He turns from the sink to glance at me. His eyes are bashful. "Thank you for last night, Mama," he says. I return, sterner than I mean, "You shouldn't thank me for that; it's what parents do!" He nods, agreeable, and slouches off to dress for school. I wonder why I didn't, or couldn't, say, simply, "You're welcome." Maybe because nothing I did in the night seemed voluntary. I did what I was there to do. This was my imperative, no less: to ease his suffering. Or perhaps I couldn't acknowledge my child's gratitude because earlier I'd been so annoyed by his intrusion into my time alone. That kind of annoyance does not deserve to be thanked.

What dogs me the rest of the day, as if by inches I'd averted the hideous metallic scrape signifying a car accident, is shock, heightened adrenaline, relief, and most of all the sense of narrow escape through no agency of one's own. I've written this particular story, but I'm well aware that I might have been forced by chance or circumstance to write a different, far less ordinary one.

10 comments:

Magpie said...

it's so hard, this parenting stuff.

Veronica said...

There are those moments that put everything into perspective. I, too, am always fearful when my children have severe headaches. And age 12 is an age that struck me as especially sweet and tender.

On a practical note, it is easy for kids to get dehydrated in winter because they're not drawn to downing cold beverages or water like they are in summer. Also, the dry cold air can affect their sinuses and give them headaches (a vaporizer or saline nasal spray helps). Finally, the changes in sleep patterns during break can trigger migraines in those who are susceptible. You probably know all those things, but I thought I'd share since we treat a lot of patients with headache issues in my office.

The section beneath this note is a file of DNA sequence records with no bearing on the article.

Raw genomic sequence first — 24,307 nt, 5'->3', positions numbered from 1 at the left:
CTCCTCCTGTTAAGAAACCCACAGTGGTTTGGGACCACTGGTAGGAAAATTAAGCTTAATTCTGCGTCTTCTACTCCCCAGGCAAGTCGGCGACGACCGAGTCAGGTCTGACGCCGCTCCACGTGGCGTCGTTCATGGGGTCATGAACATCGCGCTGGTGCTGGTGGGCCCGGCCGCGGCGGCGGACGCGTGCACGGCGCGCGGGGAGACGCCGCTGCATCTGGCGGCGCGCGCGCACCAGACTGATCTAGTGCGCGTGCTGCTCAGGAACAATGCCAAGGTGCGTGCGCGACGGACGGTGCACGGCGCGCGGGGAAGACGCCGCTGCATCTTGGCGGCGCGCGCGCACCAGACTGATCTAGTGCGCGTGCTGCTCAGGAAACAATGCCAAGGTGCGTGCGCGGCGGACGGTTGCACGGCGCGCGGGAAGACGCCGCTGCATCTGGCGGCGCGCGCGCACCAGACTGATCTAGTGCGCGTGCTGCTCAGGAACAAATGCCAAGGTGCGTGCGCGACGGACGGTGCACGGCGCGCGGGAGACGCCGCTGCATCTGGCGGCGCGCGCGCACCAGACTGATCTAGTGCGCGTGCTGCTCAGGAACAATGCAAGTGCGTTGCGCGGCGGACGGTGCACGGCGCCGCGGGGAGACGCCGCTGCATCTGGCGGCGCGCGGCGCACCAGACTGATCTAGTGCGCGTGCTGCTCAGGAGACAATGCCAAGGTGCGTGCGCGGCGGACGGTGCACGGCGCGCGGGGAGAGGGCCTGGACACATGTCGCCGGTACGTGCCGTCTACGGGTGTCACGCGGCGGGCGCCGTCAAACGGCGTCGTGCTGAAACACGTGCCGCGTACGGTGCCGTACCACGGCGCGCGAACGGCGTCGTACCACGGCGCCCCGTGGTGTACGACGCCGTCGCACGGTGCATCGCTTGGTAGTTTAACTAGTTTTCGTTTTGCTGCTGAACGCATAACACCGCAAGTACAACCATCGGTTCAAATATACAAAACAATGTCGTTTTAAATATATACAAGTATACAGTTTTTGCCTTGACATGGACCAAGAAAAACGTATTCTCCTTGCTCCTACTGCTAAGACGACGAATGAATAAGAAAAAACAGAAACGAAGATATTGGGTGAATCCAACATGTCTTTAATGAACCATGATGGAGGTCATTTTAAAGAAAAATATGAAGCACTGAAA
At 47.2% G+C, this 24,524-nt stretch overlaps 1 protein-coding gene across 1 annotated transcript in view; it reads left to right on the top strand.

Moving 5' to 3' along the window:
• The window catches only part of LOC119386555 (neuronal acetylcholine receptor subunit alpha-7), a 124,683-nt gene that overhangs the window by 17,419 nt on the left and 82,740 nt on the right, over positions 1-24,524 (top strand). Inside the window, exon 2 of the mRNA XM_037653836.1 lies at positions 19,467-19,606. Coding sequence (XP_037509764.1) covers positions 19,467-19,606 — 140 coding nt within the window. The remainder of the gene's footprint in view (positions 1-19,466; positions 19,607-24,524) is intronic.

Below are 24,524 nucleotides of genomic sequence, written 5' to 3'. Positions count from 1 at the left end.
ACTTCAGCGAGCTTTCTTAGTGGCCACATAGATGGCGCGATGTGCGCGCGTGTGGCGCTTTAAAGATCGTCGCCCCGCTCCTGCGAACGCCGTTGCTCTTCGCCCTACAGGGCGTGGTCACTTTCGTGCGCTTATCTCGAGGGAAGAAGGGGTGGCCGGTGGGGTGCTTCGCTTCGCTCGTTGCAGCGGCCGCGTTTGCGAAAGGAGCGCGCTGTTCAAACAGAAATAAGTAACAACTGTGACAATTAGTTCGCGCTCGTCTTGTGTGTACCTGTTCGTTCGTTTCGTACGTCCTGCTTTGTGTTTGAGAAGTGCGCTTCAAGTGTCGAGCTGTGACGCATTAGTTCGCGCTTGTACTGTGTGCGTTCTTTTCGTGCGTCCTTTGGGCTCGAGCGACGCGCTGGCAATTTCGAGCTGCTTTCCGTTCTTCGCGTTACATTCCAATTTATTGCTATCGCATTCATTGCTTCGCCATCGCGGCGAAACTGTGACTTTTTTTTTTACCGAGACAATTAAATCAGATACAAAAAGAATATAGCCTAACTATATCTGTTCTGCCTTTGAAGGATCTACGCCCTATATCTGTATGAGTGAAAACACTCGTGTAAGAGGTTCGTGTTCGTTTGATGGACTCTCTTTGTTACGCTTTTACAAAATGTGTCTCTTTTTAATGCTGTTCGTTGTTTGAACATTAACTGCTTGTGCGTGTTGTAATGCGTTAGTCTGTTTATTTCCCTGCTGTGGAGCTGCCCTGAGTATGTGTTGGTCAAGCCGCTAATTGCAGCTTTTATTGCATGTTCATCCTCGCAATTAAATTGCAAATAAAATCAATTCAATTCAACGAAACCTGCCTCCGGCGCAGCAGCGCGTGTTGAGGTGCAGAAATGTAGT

Bibliomama said...

I think you're too hard on yourself, but I get it.

Mary Gilmour said...

Oh yes. The daughter writhing on the guerney in the emergency room at the hospital, a gymnastics injury that no one seems able to diagnose or treat. That goes away on its own, having been a muscle spasm.
The hovering demons pushed back, but never entirely routed.
Sending a mother-to-mother hug!

Amy said...

I am so familiar with that guilt, the annoyance of interrupted "me time". Forgive yourself. So glad he is better … and you finished the book.

alejna said...

"You shouldn't thank me for that; it's what parents do!"

This really choked me up, because, sadly, it's not always true. It should be true.

Being a parent has brought me an entirely new set of fears. So glad that Twelve seemed none the worse for wear in the morning. Here's hoping that the headaches are caused by nothing more sinister than Veronica's suggestions, and that there is no more such late-night pain for him.

Mary Gilmour said...

There's soMething in Chinese food that used to give my young teens noxious headaches. They outgrew it.

Vodka Mom said...

The scariest thing is this....we don't really know ALL of the close calls they really have......


and I'm still weak at the knees......



whew.

JCK said...

It 's the What If 's that wear us down to hubs. Whew...indeed.

JCK said...

Nubs